Italy 2023: daytrip to Modena

by | Jun 15, 2023 | Food & Drink, International Travel, street art, Travel

Modena has intrigued me for a while, after all it is the home of balsamic vinegar, with ham, lambrusco and other tasty items also produced locally. And with it being about 30 minutes from Bologna by train it seemed like a good day-trip option for us. Buying train tickets from the machines in Bologna was pretty straightforward but the machines weren’t working in Modena, so we had to wait in line to talk to a person. You can buy roundtrip tickets at the start of the journey but you have to know the exact train you want to return on and we wanted to keep things flexible. It was ~$9.50pp RT.

It’s about a 15 minute walk from the Modena station to the center. Along the way we stopped at the Baroque Ducal palace for photos.

And around the corner we had a nice view of Torre Ghirlandina.

The tower was open, so we paid our 3 euros, and then went up the 200 steps. Along the way we learned about a bucket the town had taken (in 1325) from Bologna as a war trophy…

The windows at the top were heavily caged, but there were some small openings that allowed for unobstructed views of the city below.


Next we checked out the Duomo di Modena, which featured massive brick columns supporting a soaring roof. Around the church we saw lots of carvings, and the terracotta nativity set was a highlight.


Next we checked out Chiesa di San Bartolomeo, which was very quiet and featured an impressively painted ceiling. This church is only open in the morning on certain days, so we are glad we got an opportunity to have a look.


We were just across the street from the Mercato Albinelli, which was staring to get busy with a lunch crowd. The massive porchetta looked amazing, and we were surprised by (and a little jealous of) the large amount of ready made options.

Killing some time before lunch we walked down the famous Collegio Portico, but our attempts to find street art were mostly thwarted.

Next up was lunch at Ristorante da Danilo. Thankfully, Leandra had made a reservation as they were turning some folks away. We were seated under the enclosed outdoor tent and split a half bottle of F.lli Bellei Lambrusco Grasparossa di Castelvetro (medium dry, nice dark fruit and jammy, light spritz). I went for the pumpkin tortellini in butter, which were lightly sweetened. The parmesan cheese helped balance things, but balsamic would have been nice too – we were surprised that it wasn’t on the table. Leandra decided to try the famous Verde lasagna, which was fairly mild overall. Quite surprisingly, the bread was terrible, probably the only time in Italy we could say that. Staff were rather busy and not too welcoming, and paying was more difficult than it needed to be too. I wouldn’t recommend Danilo, and certainly wouldn’t return.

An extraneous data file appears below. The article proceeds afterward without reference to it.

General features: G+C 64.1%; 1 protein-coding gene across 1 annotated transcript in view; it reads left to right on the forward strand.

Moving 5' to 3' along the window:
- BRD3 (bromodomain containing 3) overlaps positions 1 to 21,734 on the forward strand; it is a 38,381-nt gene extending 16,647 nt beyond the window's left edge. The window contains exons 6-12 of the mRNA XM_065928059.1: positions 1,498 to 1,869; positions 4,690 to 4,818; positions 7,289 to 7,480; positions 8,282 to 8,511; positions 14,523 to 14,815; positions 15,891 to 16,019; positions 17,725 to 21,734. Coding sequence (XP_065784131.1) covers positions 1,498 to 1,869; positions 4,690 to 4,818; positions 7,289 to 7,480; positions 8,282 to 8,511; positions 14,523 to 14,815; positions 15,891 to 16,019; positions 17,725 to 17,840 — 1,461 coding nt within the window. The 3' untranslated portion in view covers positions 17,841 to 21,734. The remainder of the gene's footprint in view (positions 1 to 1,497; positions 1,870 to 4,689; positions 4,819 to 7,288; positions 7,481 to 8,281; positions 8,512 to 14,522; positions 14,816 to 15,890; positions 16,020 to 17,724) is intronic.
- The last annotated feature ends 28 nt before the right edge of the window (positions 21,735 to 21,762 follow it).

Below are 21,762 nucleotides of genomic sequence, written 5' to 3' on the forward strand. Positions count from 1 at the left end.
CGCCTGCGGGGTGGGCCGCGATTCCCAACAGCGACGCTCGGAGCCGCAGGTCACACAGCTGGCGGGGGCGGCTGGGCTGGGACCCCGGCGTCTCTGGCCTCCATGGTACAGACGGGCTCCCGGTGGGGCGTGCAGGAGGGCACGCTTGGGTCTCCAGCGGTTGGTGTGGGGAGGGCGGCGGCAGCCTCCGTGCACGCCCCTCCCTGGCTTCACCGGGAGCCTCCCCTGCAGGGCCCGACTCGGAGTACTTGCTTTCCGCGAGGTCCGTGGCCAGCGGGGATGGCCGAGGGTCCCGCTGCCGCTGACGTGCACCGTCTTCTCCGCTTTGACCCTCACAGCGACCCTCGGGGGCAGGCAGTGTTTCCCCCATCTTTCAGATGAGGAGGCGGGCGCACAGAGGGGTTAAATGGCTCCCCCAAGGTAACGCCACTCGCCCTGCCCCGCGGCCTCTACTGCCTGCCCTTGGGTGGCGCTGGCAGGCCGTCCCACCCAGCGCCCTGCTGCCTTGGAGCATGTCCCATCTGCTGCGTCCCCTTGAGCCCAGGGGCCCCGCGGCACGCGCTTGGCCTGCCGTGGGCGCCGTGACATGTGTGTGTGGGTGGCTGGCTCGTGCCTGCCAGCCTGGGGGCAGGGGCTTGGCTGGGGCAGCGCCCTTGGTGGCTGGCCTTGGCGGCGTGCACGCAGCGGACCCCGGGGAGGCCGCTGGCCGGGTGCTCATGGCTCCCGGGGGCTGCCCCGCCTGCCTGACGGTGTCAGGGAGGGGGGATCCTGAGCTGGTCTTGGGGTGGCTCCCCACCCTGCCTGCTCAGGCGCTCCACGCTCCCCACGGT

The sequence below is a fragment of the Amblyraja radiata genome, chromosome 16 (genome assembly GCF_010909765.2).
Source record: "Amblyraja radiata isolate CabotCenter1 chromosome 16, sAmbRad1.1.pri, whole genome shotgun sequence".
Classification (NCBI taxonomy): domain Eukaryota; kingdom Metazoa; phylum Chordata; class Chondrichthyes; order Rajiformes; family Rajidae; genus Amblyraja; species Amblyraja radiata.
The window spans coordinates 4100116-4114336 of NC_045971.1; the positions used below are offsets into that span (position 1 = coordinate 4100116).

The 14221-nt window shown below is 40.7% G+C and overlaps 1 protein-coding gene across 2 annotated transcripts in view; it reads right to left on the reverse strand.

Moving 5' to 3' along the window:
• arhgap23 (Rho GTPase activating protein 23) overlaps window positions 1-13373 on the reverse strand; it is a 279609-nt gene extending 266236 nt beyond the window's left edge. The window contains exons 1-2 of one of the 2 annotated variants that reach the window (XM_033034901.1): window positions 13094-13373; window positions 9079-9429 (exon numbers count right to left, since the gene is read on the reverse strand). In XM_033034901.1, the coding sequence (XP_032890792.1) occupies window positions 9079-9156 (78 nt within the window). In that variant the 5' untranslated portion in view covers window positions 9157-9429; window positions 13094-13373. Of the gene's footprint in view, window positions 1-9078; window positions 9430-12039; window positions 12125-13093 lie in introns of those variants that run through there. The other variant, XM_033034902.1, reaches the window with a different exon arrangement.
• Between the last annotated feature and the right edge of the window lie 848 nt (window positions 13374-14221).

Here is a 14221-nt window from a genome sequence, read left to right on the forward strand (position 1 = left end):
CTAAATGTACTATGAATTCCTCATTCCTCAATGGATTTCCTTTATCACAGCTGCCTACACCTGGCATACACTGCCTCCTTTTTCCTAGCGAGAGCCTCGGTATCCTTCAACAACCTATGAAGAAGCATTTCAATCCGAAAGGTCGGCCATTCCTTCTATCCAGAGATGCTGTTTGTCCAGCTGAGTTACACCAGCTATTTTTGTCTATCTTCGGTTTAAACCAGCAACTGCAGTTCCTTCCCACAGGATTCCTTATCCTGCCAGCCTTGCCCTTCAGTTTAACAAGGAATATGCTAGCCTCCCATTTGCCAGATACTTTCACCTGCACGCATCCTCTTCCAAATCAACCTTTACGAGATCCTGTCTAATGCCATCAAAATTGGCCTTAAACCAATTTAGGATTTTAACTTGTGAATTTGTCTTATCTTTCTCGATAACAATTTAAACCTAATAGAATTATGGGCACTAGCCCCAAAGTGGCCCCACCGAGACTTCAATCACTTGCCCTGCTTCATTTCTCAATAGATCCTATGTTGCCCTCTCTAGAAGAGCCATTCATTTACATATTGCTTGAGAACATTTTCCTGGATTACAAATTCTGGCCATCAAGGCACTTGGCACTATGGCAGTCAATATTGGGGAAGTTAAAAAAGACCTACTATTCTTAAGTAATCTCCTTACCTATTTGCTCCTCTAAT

We didn’t want to order dessert at the restaurant so we returned to the market to try some cannoli I had spied earlier. The baker almost talked us into two, but we decided to save some room for a gelato, and just split the one pistachio and chocolate. The filling was light and delicate, quite nice. We enjoyed it with a view of the Duomo.

After narrowing down the options, Leandra chose a balsamic vinegar tasting at Acetaia Malpighi. Lorenzo was an amazing guide, showering us with information. For example, the white vinegar is made from Trebbiano, while all the others are blend of Trebbiano and Lambrusco. Each spring they transfer a small set amount from larger to smaller barrel, replacing missing liquid with newer each year. Also, the consortium determines all bottling, and vinegar must be in a 100ml circular bottle for the DOC label. For the IGP label, a small amount of vinegar is added to the grape must – 5% for IGP condimenti, and 10% for the standard IGP (which must be 250ml minimum). All of that we learned through a tasting:

  • White vinegar – surprisingly sweet, still some acid
  • 12 DOC – med thick, less oak, a little acid
  • 25 DOC – thick! Lots of oak, not much acid
  • 6 yr IGP condimenti- sweet! A little acid, pairs with veggies
  • 8 yr IGP condimenti- less fruit, but not as much oak.
  • 8 yr IGP (Non condimenti) – good bit of vinegar kick, some sweetness too.
  • 20 yr IGP (Non condimenti) – less vinegar than 8y, but more than condimenti (and this is the sweetest In this line)

We ended up coming home with a 250mL bottle of the Aceto Balsamico Di Modena IGP Gold and a 200mL of the Saporoso 6 year.

Our feet needed a break, so we headed over to Bar Manà Modena for a Gavioli Lambrusco and Zaccagnini Moltepuciano and some people watching. Then on the way to the train station we stopped for gelato at GIOELIA Cremeria where I got chocolate, chocolate cherry, and Nutella. Excellent and super creamy!


We are glad we checked out Modena, but I think Bologna is a more interesting city for us. Hopefully we can check out some of the wineries and other producers in the countryside on a future trip.

Tagged with: Italy 2023 | restaurants | wine

Our Itinerary

2024 Trips

San Diego, CA (Jan)
Sarasota, FL (Feb)
Valencia, Spain (Mar)
Mallorca (Apr)
Croatia (May)
Faroe Islands (Aug)
London, UK (Sept)
Bari, Italy (Sept)</br />Rome, Italy (Oct)
Frankfurt, Germany (Oct)

2022 Trips

Florida (Feb)
NC Mountains (Apr)
Washington DC (Apr)
Valencia, Spain (May)
Hilton Head, SC (May)
Pacific NW (Jun)
Long Island (Jul)
Florida (Sept)
Chicago (Sept)
Poland (Sept)
NC Mountains (Nov)
Euro Xmas Markets (Dec)